I Have MCS – Do I Qualify for SSDI?

by | Feb 2, 2023 | MCS + Disability | 2 comments

One of the hardest things when I first became disabled by environmental illness was accepting the idea that I was “disabled.” To go from able-bodied to disabled is a huge mental leap that can involve overwhelming feelings of disappointing loved ones and society, and an overall feeling of failure as a human being. Managing these difficult feelings can lead to long delays in actually applying for benefits. But the best advice I got was from a friend with environmental illness when he told me to apply for Social Security Disability Benefits (SSDI) as soon as I was unable to work.

He knew it could take years to receive any benefits, and he knew the typical trajectory of those first becoming chemically sensitive. As positive and hopeful as I may have wanted to be, the truth was I had a very long journey to go, deeper into disability and having my life-as-I-knew-it implode. So, I am going to give you the same advice. If you are just becoming severely chemically sensitive to where it impacts your ability to work and to function as a contributing member of our society, apply for SSDI benefits after discussing your symptoms with your physician. If your doctor is in agreement that you are disabled, you will want to apply for SSDI benefits right away.


To qualify for SSDI benefits, you must first have worked in jobs covered by Social Security. You must also have one or more medical conditions that meet Social Security’s definition of disability. My Environmental Medicine physician, at the time I applied for SSDI, chose not to use the diagnosis of Environmental Illness in his letter to SSDI on my behalf; he felt it was more effective to focus on my symptom picture and what symptoms I had that were disabling. This proved to be a successful approach, in my case.

Click here to find a listing of SSDI impairments for adults above the age of 18. For all of your impairments, you can go through and see if you meet the criteria for disability, which they list out in detail. Here is their listing of Evidentiary Requirements; what you will need to prove your disability.

You don’t need a lawyer, but I definitely recommend using one. SSDI lawyers typically will take your case without payment and they will deduct their fee once you are awarded any back pay. SSDI lawyers and non-attorney advocates are limited by law as to how much money they can make, and the maximum they can charge is 25% of your back pay for his or her services, up to a maximum of $6,000.

I used Binder and Binder for my SSDI case. Others have successfully used other firms.

The best approach for applying for SSDI is to hire an SSDI lawyer, but do not depend on them to make your case for you. Do as much of the “legwork” as possible yourself. This includes:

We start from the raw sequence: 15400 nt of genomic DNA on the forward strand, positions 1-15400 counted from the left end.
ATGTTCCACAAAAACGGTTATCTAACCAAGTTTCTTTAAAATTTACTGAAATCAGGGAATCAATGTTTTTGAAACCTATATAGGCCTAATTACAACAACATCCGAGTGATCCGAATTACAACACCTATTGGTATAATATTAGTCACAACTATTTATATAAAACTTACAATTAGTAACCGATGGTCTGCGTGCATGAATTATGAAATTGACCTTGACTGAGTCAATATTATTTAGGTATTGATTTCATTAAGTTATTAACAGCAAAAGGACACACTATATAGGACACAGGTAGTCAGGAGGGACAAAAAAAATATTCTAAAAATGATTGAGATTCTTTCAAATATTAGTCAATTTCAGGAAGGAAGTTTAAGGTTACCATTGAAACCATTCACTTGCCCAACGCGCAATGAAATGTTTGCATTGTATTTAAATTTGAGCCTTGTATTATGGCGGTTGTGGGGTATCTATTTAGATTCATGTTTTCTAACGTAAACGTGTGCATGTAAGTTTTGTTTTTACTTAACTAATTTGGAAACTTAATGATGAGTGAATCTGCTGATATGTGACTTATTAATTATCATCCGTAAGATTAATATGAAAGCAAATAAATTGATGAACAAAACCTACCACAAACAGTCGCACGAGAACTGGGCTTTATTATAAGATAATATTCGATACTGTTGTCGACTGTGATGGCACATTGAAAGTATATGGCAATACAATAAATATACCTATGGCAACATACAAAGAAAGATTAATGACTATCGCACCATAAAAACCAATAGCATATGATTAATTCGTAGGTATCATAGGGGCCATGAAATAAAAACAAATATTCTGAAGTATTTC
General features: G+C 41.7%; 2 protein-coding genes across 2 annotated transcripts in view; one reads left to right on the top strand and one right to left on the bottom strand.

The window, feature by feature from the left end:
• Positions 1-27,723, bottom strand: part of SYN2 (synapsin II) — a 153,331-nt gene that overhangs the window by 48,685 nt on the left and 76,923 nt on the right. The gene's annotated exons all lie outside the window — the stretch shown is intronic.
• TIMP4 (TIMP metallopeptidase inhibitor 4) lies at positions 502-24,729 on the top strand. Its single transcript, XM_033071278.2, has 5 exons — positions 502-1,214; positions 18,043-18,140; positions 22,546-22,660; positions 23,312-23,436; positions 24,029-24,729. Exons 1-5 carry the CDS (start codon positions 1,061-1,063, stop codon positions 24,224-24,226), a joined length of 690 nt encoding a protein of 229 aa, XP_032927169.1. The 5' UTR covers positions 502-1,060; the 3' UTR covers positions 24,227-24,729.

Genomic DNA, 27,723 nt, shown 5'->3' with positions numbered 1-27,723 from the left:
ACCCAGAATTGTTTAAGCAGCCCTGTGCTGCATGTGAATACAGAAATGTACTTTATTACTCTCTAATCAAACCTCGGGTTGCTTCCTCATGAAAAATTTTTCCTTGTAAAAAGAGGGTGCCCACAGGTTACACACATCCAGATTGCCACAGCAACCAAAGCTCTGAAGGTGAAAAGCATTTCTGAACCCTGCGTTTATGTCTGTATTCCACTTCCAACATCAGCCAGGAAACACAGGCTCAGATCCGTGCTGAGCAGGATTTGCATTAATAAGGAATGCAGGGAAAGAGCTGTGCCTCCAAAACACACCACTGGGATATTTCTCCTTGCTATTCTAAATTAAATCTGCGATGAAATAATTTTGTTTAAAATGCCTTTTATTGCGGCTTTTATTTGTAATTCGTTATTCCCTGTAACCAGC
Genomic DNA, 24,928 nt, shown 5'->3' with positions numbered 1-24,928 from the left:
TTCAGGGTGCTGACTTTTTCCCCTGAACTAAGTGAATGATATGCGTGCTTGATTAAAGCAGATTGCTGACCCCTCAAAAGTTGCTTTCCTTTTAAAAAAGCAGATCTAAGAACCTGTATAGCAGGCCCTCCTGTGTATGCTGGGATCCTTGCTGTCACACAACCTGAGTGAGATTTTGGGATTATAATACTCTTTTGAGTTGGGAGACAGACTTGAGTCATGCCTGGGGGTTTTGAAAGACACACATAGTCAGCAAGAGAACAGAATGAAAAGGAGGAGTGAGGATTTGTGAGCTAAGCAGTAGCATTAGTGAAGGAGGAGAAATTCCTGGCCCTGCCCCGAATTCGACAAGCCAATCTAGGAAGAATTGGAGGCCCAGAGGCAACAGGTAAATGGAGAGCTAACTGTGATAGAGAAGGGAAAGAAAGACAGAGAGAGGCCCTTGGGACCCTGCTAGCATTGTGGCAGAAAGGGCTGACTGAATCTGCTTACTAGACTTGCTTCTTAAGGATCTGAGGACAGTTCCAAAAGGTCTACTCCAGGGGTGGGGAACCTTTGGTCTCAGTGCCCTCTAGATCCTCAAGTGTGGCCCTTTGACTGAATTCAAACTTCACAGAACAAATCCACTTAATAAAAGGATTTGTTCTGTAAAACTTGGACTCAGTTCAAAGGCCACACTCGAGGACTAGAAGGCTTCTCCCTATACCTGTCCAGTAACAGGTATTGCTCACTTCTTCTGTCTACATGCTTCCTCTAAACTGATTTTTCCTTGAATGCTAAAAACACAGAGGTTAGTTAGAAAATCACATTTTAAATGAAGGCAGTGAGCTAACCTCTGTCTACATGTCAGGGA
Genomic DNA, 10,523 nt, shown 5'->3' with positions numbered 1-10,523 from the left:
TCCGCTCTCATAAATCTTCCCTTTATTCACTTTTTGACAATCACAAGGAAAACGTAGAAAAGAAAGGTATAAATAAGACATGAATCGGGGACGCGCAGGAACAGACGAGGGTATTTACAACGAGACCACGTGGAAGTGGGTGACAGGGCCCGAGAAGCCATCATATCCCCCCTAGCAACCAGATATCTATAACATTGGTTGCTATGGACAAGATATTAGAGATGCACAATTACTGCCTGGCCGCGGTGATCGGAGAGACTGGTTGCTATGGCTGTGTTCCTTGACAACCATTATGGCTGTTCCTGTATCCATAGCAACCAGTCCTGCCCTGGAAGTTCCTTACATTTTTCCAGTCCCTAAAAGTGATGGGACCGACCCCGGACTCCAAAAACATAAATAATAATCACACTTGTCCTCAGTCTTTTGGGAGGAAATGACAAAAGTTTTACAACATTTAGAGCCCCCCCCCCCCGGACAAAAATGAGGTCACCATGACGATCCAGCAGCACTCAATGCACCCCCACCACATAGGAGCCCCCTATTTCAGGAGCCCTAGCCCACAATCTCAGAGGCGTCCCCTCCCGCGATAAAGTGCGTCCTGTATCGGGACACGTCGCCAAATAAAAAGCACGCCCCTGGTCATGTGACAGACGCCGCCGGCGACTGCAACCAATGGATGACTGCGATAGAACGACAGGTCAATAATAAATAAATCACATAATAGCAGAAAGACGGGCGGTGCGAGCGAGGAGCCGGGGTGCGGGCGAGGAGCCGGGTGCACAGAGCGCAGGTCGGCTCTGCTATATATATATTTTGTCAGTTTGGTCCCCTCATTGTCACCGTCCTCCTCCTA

1) Making a list of your impairments and the criteria you need to meet to be considered disabled;

2) Providing acceptable medical evidence (bloodwork, imaging results, doctor’s notes, etc.) to prove each of your impairments exists, its severity, and how it affects your day-to-day functioning.

3) Provide a daily activity schedule showing how you spend your time each day and how your impairments affect what you can accomplish;

4) Provide a list of any medications you take (or if you cannot take medications, provide medical evidence why, such as a liver detoxification test showing impaired detoxification abilities), and any treatments you must do to manage your symptoms;

5) A personal recap of how you became impaired and how this has affected you physically, emotionally, mentally, cognitively, financially, socially and any other way;

6) Letters from physicians (MDs), physician assistants (PAs), psychiatrists, psychologists, physical therapists, family members, friends, bosses (can include a past job review), that affirm the existence and severity of your impairments and how they have affected your life and relationships.

Once you apply, typically you will get rejected and have to appeal the decision. Don’t be discouraged by this, it seems to be their mode of operandi. Once you appeal your case, it can take up to two years to be approved. At that point, you should receive a nice big check for back pay, minus your lawyers’ fee.

If you do not get approved for SSDI, you can appeal again, which will take even longer.

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  1. Bobalong

    Excellent advice! I hope this spreads for those that need it. There are so many that find themselves homeless and unable to care for themselves with no support even though they’ve worked long enough for it, or qualify without the work quarters (different program).

  2. earthwalker

    Thank you, Bobalong. I am happy you found this helpful.

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